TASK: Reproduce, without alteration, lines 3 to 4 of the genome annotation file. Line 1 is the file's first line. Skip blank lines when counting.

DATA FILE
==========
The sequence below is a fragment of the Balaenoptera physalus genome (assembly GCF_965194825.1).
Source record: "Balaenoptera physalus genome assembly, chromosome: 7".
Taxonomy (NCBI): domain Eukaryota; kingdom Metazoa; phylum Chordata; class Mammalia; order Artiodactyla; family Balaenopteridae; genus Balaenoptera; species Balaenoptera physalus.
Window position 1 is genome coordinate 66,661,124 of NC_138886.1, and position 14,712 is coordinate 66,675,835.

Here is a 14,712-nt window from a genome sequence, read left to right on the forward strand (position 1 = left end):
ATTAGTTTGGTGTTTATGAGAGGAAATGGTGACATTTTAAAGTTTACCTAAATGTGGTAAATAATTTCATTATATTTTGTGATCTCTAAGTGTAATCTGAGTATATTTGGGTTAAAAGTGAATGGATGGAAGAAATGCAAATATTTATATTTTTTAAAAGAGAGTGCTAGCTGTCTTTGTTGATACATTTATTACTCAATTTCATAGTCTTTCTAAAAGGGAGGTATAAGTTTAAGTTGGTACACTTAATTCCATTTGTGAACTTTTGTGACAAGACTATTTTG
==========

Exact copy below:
Taxonomy (NCBI): domain Eukaryota; kingdom Metazoa; phylum Chordata; class Mammalia; order Artiodactyla; family Balaenopteridae; genus Balaenoptera; species Balaenoptera physalus.
Window position 1 is genome coordinate 66,661,124 of NC_138886.1, and position 14,712 is coordinate 66,675,835.